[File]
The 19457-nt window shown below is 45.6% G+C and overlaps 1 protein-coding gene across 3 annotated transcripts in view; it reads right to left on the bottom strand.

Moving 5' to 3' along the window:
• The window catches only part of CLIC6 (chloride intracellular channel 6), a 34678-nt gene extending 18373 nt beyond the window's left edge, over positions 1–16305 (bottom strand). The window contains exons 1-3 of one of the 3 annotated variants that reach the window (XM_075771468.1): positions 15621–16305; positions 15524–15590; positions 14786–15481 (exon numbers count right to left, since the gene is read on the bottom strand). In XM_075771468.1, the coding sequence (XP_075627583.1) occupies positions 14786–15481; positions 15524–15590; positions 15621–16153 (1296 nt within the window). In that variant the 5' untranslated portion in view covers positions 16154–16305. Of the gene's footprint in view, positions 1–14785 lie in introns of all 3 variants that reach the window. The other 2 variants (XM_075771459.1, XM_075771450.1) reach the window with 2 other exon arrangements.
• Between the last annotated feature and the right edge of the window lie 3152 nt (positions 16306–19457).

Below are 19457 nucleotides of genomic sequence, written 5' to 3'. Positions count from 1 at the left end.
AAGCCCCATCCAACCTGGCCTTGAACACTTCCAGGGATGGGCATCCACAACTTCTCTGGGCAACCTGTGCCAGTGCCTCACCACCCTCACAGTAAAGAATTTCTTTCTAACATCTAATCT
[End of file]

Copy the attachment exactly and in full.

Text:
The 19457-nt window shown below is 45.6% G+C and overlaps 1 protein-coding gene across 3 annotated transcripts in view; it reads right to left on the bottom strand.

Moving 5' to 3' along the window:
• The window catches only part of CLIC6 (chloride intracellular channel 6), a 34678-nt gene extending 18373 nt beyond the window's left edge, over positions 1–16305 (bottom strand). The window contains exons 1-3 of one of the 3 annotated variants that reach the window (XM_075771468.1): positions 15621–16305; positions 15524–15590; positions 14786–15481 (exon numbers count right to left, since the gene is read on the bottom strand). In XM_075771468.1, the coding sequence (XP_075627583.1) occupies positions 14786–15481; positions 15524–15590; positions 15621–16153 (1296 nt within the window). In that variant the 5' untranslated portion in view covers positions 16154–16305. Of the gene's footprint in view, positions 1–14785 lie in introns of all 3 variants that reach the window. The other 2 variants (XM_075771459.1, XM_075771450.1) reach the window with 2 other exon arrangements.
• Between the last annotated feature and the right edge of the window lie 3152 nt (positions 16306–19457).

Below are 19457 nucleotides of genomic sequence, written 5' to 3'. Positions count from 1 at the left end.
AAGCCCCATCCAACCTGGCCTTGAACACTTCCAGGGATGGGCATCCACAACTTCTCTGGGCAACCTGTGCCAGTGCCTCACCACCCTCACAGTAAAGAATTTCTTTCTAACATCTAATCT